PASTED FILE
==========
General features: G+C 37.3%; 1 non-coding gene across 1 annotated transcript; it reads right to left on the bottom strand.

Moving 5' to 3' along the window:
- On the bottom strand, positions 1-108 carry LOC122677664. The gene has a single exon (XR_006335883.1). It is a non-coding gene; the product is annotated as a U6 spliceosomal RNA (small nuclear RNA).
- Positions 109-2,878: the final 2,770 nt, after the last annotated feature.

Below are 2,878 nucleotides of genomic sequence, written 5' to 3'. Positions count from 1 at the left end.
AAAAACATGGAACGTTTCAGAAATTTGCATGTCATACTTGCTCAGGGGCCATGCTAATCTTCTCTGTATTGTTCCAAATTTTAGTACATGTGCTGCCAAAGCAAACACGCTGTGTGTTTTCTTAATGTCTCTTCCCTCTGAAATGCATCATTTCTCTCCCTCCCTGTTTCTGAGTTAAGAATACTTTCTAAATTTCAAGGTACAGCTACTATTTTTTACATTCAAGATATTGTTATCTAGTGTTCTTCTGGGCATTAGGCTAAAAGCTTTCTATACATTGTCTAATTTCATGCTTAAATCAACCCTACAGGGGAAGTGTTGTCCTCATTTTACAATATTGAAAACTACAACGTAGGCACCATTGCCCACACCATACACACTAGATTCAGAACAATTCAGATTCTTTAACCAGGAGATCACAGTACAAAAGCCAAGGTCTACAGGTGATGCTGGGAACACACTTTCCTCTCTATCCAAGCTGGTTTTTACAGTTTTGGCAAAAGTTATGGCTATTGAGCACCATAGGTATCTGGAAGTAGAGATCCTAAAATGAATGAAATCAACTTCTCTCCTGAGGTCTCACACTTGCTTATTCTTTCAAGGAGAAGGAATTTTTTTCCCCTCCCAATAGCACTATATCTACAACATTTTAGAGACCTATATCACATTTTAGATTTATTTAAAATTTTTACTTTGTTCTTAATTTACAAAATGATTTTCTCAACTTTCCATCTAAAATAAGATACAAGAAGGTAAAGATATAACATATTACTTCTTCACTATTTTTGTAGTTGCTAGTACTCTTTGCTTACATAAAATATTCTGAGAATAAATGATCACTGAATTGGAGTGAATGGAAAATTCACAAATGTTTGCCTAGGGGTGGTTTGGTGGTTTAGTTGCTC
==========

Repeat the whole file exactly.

General features: G+C 37.3%; 1 non-coding gene across 1 annotated transcript; it reads right to left on the bottom strand.

Moving 5' to 3' along the window:
- On the bottom strand, positions 1-108 carry LOC122677664. The gene has a single exon (XR_006335883.1). It is a non-coding gene; the product is annotated as a U6 spliceosomal RNA (small nuclear RNA).
- Positions 109-2,878: the final 2,770 nt, after the last annotated feature.

Below are 2,878 nucleotides of genomic sequence, written 5' to 3'. Positions count from 1 at the left end.
AAAAACATGGAACGTTTCAGAAATTTGCATGTCATACTTGCTCAGGGGCCATGCTAATCTTCTCTGTATTGTTCCAAATTTTAGTACATGTGCTGCCAAAGCAAACACGCTGTGTGTTTTCTTAATGTCTCTTCCCTCTGAAATGCATCATTTCTCTCCCTCCCTGTTTCTGAGTTAAGAATACTTTCTAAATTTCAAGGTACAGCTACTATTTTTTACATTCAAGATATTGTTATCTAGTGTTCTTCTGGGCATTAGGCTAAAAGCTTTCTATACATTGTCTAATTTCATGCTTAAATCAACCCTACAGGGGAAGTGTTGTCCTCATTTTACAATATTGAAAACTACAACGTAGGCACCATTGCCCACACCATACACACTAGATTCAGAACAATTCAGATTCTTTAACCAGGAGATCACAGTACAAAAGCCAAGGTCTACAGGTGATGCTGGGAACACACTTTCCTCTCTATCCAAGCTGGTTTTTACAGTTTTGGCAAAAGTTATGGCTATTGAGCACCATAGGTATCTGGAAGTAGAGATCCTAAAATGAATGAAATCAACTTCTCTCCTGAGGTCTCACACTTGCTTATTCTTTCAAGGAGAAGGAATTTTTTTCCCCTCCCAATAGCACTATATCTACAACATTTTAGAGACCTATATCACATTTTAGATTTATTTAAAATTTTTACTTTGTTCTTAATTTACAAAATGATTTTCTCAACTTTCCATCTAAAATAAGATACAAGAAGGTAAAGATATAACATATTACTTCTTCACTATTTTTGTAGTTGCTAGTACTCTTTGCTTACATAAAATATTCTGAGAATAAATGATCACTGAATTGGAGTGAATGGAAAATTCACAAATGTTTGCCTAGGGGTGGTTTGGTGGTTTAGTTGCTC